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Tip of the Day
Language: C++
Expertise: Intermediate
Jun 3, 1999

WEBINAR:

On-Demand

Application Security Testing: An Integral Part of DevOps


Accessing a C++ Object in C Code: A Concrete Example

The C++ Standard guarantees that within every instance of class Date, data members are set down in the order of their declarations (static data members are stored outside the object and are therefore ignored). Consider this declaration of the class Date:
 
class Date
{
public:
  int day;
  int month;
  int year;

  Date(); //current date
  ~Date();
  bool isLeap() const;
  bool operator == (const Date& other);
};
There is no requirement that members be set down in contiguous memory regions; the compiler can insert additional padding bytes between data members to ensure proper alignment. However, this is also the practice in C, so you can safely assume that a Date object has a memory layout that is identical to that of this C struct:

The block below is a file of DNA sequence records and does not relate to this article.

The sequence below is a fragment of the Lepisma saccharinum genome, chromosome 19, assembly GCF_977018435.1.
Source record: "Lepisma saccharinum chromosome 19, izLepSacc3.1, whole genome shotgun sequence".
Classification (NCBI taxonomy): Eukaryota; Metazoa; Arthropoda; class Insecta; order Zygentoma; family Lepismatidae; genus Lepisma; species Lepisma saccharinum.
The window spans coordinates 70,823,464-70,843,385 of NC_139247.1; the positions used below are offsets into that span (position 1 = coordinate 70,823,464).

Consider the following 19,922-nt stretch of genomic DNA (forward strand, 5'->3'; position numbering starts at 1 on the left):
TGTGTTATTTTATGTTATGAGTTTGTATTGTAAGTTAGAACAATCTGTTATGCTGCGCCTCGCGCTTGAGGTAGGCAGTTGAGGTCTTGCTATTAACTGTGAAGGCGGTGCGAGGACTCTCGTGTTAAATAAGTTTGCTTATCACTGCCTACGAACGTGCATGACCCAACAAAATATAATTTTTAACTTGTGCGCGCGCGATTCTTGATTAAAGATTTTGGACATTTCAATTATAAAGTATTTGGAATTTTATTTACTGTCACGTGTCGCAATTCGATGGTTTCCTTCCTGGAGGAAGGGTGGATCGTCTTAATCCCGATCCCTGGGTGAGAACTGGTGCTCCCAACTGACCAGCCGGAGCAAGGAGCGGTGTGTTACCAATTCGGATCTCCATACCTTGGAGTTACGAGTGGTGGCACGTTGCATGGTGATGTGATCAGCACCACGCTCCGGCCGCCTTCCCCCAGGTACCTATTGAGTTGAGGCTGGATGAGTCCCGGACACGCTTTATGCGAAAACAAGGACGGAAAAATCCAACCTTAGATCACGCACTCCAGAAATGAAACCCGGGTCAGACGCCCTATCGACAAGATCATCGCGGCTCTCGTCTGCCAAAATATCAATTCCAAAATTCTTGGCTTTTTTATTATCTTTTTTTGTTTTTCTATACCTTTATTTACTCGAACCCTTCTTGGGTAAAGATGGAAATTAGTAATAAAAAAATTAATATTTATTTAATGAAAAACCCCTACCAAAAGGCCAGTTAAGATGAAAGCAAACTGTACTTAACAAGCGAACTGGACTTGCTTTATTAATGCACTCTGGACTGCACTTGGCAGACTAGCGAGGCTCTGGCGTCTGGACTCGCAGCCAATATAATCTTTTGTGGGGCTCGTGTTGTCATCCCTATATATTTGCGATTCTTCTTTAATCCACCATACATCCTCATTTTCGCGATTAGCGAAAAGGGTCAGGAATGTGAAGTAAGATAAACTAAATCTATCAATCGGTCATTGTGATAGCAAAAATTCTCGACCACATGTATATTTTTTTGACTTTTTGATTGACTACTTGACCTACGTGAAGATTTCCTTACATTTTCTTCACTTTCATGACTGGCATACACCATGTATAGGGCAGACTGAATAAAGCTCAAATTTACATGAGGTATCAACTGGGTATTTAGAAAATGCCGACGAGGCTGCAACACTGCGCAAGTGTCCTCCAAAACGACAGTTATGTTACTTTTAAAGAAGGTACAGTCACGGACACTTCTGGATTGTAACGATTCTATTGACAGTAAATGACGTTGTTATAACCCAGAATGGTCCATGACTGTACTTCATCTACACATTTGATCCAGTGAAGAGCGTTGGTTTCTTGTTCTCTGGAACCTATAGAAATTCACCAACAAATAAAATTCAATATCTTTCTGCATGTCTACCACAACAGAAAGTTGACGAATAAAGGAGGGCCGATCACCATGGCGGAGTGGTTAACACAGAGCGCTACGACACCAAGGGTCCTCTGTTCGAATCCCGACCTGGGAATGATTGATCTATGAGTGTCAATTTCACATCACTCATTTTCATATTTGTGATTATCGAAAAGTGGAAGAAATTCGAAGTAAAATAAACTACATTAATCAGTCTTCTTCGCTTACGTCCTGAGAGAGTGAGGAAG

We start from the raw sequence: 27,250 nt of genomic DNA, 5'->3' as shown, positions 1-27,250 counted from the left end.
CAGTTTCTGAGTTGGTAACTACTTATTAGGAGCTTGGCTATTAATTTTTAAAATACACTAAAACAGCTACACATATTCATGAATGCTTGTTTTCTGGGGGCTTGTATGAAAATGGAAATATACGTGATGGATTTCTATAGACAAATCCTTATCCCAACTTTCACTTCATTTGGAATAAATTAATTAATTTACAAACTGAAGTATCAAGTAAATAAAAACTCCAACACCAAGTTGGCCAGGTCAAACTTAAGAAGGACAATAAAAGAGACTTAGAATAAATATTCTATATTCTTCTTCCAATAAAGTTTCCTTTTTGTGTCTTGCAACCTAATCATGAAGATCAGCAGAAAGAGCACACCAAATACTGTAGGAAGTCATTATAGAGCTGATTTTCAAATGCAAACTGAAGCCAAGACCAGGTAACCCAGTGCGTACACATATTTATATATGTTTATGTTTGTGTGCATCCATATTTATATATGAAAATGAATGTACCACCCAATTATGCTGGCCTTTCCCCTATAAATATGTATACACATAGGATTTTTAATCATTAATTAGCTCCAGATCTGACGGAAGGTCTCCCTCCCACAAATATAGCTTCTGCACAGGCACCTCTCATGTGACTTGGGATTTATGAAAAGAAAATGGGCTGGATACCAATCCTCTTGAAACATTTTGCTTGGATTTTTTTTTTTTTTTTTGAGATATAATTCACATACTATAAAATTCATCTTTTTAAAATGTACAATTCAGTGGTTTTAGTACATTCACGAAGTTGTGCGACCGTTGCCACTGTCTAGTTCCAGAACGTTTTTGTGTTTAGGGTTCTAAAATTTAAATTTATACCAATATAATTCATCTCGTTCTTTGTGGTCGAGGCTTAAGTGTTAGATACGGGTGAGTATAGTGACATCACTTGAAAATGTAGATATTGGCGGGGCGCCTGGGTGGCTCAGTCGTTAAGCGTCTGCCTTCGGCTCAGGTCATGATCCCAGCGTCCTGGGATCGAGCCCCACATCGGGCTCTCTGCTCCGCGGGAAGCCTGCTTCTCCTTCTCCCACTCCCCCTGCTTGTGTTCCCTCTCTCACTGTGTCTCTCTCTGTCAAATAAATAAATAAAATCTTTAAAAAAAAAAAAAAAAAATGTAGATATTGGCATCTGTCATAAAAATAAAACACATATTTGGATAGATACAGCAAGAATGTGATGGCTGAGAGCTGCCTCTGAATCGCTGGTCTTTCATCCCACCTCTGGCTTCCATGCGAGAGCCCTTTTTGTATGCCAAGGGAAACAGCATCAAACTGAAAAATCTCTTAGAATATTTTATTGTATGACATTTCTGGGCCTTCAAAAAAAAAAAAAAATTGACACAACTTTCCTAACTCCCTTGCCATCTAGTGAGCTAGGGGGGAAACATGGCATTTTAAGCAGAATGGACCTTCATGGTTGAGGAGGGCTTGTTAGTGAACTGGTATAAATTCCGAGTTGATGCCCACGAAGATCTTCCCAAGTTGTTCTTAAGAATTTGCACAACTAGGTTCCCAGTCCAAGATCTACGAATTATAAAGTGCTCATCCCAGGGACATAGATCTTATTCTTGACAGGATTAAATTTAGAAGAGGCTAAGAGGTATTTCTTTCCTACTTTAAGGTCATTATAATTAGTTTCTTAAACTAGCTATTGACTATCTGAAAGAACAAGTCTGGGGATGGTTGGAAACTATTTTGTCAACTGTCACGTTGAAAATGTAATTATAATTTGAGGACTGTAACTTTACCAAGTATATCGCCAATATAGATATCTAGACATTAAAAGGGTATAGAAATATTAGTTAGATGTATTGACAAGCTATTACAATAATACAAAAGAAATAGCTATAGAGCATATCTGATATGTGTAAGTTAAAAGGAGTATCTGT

struct POD_Date
/* the following struct has memory layout that is identical to a Date object */
{
  int day;
  int month;
  int year;
};
Consequently, a Date object can be passed to C code and treated as if it were an instance of POD_Date. You might be surprised that the memory layout in C and C++ is identical in this case; class Date defines member functions in addition to data members, yet there is no trace of these member functions in the object's memory layout. Where are these member functions stored? C++ treats nonstatic member functions as static functions. In other words, member functions are ordinary functions. They are no different from global functions, except that they take an implicit this argument, which ensures that they are called on an object and that they can access its data members. An invocation of a member function is transformed to a function call, in which the compiler inserts an additional argument that holds the address of the object.
Danny Kalev
 
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